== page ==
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Priests want own union to stand up to bishops

Priests want to form their own association to give them a public voice and also fight for civil and ecumenical rights.

Members of the clergy around the country are being actively canvassed for their views on the new group.

The move comes at a time when relations between priests and their bishops have become increasingly strained.

A group of priests, disillusioned by not having a platform for their views, are now cavassing colleagues in other dioceses to determine the level of support.

One of the group, Fr Brendan Hoban, parish priest in Ballina, Co Mayo, says early indications suggest that support is substantial across dioceses, religious congregations and missionary societies.

"This is nothing at all to do with official channels. We don't expect any opposition because we are within our rights to have an association like this. We have things to say and we are prepared to say them," added Fr Hoban.

He said the idea for the association came about as a result of "a few people having a chat", including himself, Galway based Redemptorist Fr Tony Flannery and Columban missionary and ecologist Fr Sean McDonagh.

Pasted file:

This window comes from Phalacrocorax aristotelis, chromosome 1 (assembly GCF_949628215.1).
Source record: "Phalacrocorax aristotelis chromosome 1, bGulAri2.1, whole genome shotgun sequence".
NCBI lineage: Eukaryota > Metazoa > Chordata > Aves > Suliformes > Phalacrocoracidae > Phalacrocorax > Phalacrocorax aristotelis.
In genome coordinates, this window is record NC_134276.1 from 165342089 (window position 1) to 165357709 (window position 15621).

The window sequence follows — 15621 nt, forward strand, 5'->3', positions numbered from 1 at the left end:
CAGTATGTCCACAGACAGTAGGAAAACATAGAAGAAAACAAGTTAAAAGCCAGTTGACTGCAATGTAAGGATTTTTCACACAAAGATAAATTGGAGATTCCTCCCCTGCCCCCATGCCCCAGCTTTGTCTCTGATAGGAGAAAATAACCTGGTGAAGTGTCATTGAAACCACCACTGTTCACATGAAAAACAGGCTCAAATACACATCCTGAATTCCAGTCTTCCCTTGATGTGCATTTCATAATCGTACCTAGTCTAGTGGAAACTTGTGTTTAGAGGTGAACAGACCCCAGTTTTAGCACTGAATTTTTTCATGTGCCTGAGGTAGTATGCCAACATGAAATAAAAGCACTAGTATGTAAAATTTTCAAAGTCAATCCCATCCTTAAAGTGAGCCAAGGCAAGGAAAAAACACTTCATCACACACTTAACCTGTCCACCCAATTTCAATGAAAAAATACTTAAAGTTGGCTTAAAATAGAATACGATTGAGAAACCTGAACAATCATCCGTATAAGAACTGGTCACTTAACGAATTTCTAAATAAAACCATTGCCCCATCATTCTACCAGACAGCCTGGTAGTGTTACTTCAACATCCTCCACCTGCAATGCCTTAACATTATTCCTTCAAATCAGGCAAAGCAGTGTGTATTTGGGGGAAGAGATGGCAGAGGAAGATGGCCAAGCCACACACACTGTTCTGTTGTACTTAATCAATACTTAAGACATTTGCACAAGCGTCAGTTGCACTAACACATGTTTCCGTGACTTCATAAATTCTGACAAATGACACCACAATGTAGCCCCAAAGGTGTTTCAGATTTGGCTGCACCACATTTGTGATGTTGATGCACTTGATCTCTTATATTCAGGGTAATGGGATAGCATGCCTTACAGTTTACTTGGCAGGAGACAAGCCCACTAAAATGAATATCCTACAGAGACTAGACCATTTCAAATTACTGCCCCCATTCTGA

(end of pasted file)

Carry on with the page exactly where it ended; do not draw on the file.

He said they did not want to form a trade union but an association that would "articulate the views of priests" as well as taking on board their rights, both civil and ecumenical.

"Up until a few years ago, we had the National Conference of Priests but since that collapsed we have operated in a vacuum and found it difficult to represent our views.

Fr Hoban said they had not sought the approval of superiors over their proposals and a meeting is planned for September 15 in Portlaoise, Co Laois, to determine the level of backing.

A statement from the organisers said: "Clearly many priests are aware the Catholic Church is in crisis, is rapidly losing its relevance and its membership and that a voice for priests is an essential part of the Church's response at this critical juncture in our history."

Fr Hoban said the group would need considerable support "otherwise we would be considered a rump group not representative of the wider clergy."

A spokesman for the Catholic Communications office said he did not expect any opposition by the Church to the formation of an association.

"Clearly this is a challenging time throughout the Church for lay people and clergy alike and any initiative where priests organise themselves to convey their views is a good thing."